A concoction of Kool Aid’s high fructose corn syrup and artificial dye, mixed with a little flour and water, and plunged into simmering oil, these fried dough balls were introduced as the latest fair food in San Diego. Despite the synthetics, customers raved about these treats describing them as if they were a good wine, “It starts off tart and tangy, and then finishes really sweet…” said one fairgoer.
But others consider this a recipe for the decline of American health; a critique that is not far off the mark considering 34% of American adults age 20 and older are overweight and 34% are obese.
We are a nation of consumers, of food, media, technology, gossip, anything we come to believe is pleasurable and enjoyable and will elevate our standard of living. But the truth is that over-consumption, rather than feeding our craving, only desensitizes us in the end. The more we consume, the less we appreciate, and the less we are satisfied.
It’s a human condition, and the ancient Israelites were susceptible just as we are today. Shortly after God had delivered His people out of slavery in Egypt, where they were abused, overworked, and their children were killed, the Israelites were wishing they had never left their bondage for one simple but astounding reason: the food. “If only we had died by the Lord’s hand in Egypt!” they exclaimed to Moses, “There we sat around pots of meat and ate all the food we wanted, but you have brought us out into this desert to starve this entire assembly to death” (Exodus 16:3).
They craved the decadence of Egypt, where they feasted on savory meat and fresh melons (Numbers 11:5), where their hands were shackled but at least their stomachs were full. But God knew their needs and had a plan to provide.
You know the story: God caused quail to descend upon the camps in the evening, and wafers of bread to grace the ground in the morning with the dew. The Israelites called the bread “manna,” meaning, “What is it?” God gave them careful instructions on eating this bread from heaven. They were to only collect enough for each person for one day and no more, except on the day before the Sabbath when they would gather enough also for the day of rest.
But the Israelites were so accustomed to the tables of Egypt that they didn’t listen; they gathered more manna than they could eat in one day and hoarded the rest in their tents, despite the promise that each day would bring new bread. Rather than trust a miracle, they preferred to rely on their own resourcefulness. By the next day, the manna had always rotted.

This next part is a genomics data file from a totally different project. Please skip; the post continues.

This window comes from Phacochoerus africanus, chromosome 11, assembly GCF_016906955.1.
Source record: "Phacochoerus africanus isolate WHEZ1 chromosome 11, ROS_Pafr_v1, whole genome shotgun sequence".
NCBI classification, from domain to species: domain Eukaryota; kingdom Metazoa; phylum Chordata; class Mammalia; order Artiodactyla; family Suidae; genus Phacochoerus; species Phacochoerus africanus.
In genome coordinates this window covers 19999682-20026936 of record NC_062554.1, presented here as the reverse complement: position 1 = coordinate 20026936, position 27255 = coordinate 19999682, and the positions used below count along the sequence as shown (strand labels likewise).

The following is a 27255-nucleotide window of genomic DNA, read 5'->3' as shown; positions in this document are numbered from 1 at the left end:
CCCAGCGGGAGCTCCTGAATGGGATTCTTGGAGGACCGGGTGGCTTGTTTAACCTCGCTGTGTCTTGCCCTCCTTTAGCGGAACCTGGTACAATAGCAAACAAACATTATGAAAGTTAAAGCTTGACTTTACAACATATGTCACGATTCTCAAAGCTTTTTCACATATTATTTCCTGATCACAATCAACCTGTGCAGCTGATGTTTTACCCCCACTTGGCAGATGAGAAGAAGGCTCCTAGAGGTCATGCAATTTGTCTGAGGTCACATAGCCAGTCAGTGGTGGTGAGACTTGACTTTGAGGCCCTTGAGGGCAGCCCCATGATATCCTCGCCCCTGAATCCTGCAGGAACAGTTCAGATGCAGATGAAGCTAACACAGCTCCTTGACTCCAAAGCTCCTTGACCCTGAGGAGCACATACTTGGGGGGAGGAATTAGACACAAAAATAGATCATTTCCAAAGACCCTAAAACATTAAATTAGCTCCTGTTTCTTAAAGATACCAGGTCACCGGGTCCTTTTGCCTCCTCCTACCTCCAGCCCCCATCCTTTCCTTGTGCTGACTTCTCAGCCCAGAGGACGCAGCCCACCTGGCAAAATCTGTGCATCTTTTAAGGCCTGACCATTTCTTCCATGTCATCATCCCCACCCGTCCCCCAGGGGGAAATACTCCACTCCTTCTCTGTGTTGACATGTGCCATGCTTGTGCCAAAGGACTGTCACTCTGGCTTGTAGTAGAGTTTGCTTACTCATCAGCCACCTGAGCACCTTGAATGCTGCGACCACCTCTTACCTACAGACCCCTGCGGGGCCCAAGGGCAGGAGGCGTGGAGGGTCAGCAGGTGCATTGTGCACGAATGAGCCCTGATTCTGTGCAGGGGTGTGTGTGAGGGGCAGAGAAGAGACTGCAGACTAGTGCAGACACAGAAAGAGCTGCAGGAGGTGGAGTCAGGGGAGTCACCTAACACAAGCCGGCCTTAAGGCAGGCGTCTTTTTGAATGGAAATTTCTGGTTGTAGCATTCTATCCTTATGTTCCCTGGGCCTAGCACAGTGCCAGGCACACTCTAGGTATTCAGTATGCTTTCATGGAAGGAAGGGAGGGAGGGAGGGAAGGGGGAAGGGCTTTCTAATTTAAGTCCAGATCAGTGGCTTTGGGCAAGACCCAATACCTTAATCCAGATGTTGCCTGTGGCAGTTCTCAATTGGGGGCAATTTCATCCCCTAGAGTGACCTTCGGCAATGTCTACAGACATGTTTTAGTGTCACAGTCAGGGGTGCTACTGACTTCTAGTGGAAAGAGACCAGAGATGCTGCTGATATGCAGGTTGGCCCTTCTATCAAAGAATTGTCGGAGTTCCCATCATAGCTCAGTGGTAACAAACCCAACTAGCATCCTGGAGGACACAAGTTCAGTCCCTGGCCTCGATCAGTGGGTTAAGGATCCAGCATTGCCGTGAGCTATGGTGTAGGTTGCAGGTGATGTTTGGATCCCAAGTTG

We also desensitize ourselves in overconsumption. We do not realize the depth of our need, seeking only surface satisfaction. We do not take pleasure, too busy calculating how to amass more. We consume unfeelingly, valuing the dry quantity over the delight of taste, “like wafers made with honey” (Exodus 16:31).
Exodus tells us the Israelites ate manna every day for forty years, a generation raised off of a miracle, though they often protested and complained about it. The manna was God’s way of caring for His people in the wilderness, but it was also a representative of another kind of daily grace as Jesus taught us to pray centuries later, “Give us this day our daily bread…” (Matthew 6:11). Give us this day our daily mercies. Let us learn to look to You for each day’s needs, relying not on our own resources, but praising You for your providence and drawing sweetly nearer.
Musician Joel P. West sings,
“Beauty is simple but we, we find favor in a mess of synthetics
We are hungry”
Like Israel longing for its gilded cage in Egypt, our indulgences keep us in captivity and are always second-rate, despite what we may think. Whether a steady diet of deep-fried Kool Aid, a daily Starbucks habit, daytime TV, or superfluous shopping, our indulgences may distract us temporarily, but there is a hunger that runs deep for that which only God can give.
And God holds out a steady hand to give it—a sustenance that is simple but rich, humble but enough, and will fill our stomachs and our souls. Like the Israelites who said, “What is it?”—we dine on mystery. Something given, something supernatural, something whole. Grace that is new and overflowing every morning.